A reputed nutritionist, Dr. Bisi Abiola has revealed that sweetened food, not fruit juice intake, as some people erroneously assume, was responsible for excess sugar level.
Abiola, who is the Managing Director of Indulge Nigeria Limited, stated this in her monthly wellness dialogue series, which is supported by Chivita, to boost public knowledge on the benefits of 100 per cent fruit juice.
In the lecture, Abiola said simple sugar contained in whole fruit and fruit juices was mostly in the form of fructose, but also include glucose and sucrose, adding that the amount contained in fruit juices was moderate and far less than the quantity considered as excessive.
She said: “Most often, the largest quantity of sugar in our diet tends to come from sweetened-processed products such as cakes, sweets, chocolates, puddings/desserts and sugar-added beverages.
“Sugar in 100 per cent fruit juice always comes with the fruits that have been juiced. Accordingly, the World Health Organisation takes account of natural sugars contained in fruit juices in the ‘free sugars’ category’.”
Abiola pointed out that 100 per cent fruit juice contains no-added sugar, flavour or preservatives, adding that there is no direct link between the product and health risks such as obesity, cancer, diabetes and dental decay.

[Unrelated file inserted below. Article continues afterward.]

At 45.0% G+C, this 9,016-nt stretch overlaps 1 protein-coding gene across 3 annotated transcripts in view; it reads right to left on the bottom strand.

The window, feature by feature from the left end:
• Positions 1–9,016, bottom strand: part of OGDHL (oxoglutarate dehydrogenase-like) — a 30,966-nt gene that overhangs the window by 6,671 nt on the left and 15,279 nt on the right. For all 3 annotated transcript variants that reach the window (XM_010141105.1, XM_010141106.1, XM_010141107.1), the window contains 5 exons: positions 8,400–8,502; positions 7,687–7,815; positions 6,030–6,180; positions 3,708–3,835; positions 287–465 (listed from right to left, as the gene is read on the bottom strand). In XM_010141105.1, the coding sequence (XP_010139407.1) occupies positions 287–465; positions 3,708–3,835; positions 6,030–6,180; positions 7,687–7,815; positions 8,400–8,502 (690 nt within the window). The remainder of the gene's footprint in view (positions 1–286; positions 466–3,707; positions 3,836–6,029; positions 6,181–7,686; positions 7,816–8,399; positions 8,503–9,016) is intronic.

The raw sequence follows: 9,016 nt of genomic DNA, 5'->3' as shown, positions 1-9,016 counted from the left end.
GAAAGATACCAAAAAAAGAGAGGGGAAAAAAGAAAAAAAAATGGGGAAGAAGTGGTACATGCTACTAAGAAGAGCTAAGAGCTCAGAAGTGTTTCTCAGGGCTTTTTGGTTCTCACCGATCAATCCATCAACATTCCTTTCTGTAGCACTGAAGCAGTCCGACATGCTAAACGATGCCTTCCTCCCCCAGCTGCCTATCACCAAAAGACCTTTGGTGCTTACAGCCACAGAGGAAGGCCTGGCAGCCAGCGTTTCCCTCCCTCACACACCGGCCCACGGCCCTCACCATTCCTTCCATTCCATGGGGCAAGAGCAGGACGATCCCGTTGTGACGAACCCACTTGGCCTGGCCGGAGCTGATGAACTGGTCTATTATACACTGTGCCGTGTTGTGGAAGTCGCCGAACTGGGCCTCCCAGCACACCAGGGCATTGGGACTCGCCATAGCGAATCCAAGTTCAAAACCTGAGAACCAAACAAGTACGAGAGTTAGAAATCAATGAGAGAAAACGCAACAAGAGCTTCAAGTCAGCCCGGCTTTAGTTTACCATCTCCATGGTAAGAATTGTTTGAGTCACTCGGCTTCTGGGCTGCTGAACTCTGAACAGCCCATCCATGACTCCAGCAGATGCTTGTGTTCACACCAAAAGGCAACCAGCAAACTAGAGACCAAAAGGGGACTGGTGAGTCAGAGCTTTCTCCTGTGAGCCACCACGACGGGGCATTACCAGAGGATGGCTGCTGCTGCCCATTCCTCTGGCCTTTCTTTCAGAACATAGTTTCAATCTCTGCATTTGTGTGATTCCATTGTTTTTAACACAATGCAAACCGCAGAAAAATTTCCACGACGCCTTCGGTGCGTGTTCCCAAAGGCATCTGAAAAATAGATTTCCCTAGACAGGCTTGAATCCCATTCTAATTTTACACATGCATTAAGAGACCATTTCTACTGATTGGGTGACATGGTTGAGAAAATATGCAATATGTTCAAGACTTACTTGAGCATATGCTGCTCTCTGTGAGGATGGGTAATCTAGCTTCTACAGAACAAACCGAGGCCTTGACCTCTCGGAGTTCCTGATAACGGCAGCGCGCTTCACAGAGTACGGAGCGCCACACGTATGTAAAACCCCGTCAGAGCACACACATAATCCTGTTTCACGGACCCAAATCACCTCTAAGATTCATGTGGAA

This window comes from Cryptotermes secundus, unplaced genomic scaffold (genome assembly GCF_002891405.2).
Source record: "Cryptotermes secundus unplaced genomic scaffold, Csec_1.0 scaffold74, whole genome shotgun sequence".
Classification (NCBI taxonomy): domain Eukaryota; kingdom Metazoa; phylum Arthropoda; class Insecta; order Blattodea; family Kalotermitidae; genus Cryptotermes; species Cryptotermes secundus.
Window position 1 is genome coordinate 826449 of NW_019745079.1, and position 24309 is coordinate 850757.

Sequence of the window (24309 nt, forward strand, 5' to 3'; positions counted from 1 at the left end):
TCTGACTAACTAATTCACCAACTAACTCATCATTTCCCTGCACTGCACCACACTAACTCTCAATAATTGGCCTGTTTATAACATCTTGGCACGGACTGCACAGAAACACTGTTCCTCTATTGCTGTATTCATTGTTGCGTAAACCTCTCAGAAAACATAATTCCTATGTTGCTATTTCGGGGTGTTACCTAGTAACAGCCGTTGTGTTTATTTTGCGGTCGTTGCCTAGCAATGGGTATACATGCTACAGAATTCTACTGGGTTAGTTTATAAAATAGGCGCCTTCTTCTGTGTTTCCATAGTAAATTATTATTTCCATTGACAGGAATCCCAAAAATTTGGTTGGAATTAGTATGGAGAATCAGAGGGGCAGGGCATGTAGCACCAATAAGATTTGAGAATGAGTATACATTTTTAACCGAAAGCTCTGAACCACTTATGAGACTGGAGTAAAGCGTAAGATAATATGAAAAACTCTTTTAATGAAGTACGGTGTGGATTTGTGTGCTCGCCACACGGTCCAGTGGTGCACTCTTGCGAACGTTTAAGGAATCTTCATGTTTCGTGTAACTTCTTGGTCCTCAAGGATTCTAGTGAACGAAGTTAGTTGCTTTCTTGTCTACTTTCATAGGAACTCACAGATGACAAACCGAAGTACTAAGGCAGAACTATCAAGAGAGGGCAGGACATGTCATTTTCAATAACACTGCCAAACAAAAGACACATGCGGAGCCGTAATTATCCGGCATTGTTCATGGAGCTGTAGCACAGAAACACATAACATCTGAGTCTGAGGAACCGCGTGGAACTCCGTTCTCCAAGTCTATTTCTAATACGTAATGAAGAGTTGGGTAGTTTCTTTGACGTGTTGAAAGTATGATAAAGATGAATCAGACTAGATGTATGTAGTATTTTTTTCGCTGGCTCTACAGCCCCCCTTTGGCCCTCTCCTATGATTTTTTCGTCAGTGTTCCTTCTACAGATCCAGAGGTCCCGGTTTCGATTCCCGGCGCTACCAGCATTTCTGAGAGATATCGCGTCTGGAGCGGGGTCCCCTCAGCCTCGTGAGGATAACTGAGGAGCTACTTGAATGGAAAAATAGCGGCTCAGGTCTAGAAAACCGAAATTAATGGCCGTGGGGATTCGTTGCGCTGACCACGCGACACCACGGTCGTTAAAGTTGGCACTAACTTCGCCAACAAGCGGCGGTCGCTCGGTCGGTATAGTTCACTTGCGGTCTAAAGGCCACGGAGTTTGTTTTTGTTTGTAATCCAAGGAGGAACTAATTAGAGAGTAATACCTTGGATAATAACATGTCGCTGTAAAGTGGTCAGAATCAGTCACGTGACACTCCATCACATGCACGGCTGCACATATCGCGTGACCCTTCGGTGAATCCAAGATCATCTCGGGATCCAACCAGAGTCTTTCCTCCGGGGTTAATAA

According to her, 100 per cent fruit juice contains fructose, which is equivalent to the raw fruits they are made from.
She further explained that some fruit juices are sweeter than others because fruits, which they are extracted from, are of varied amount of sugar.
She said: “Juice is an important source of nutrients for many people and 100 per cent fruit juice makes a valuable contribution to your daily intake of Vitamin C.
“A glass of pure orange fruit juice is also a good source of folate and potassium. It is a difficult task for children, and harder for adults to eat the five recommended portions of fruit a day, a problem readily solved by ready to drink fruit juices like Chivita 100 per cent fruit juice.
“But surprisingly, the sugar scare is overshadowing the positive contributions that fruit juice makes to national health. Research supports favourable effects of fruit juices on lipid profile and blood pressure.
“With regards to dental decay, there is no major evidence of a link with the consumption of fruit or fruit juices, except when related to feeding bottles in early childhood.
“In a methodical review of the evidence, there exists no reliable evidence of negative impact of 100 per cent fruit juice on health, including body weight, cardiovascular disease and risk of type-two diabetes.”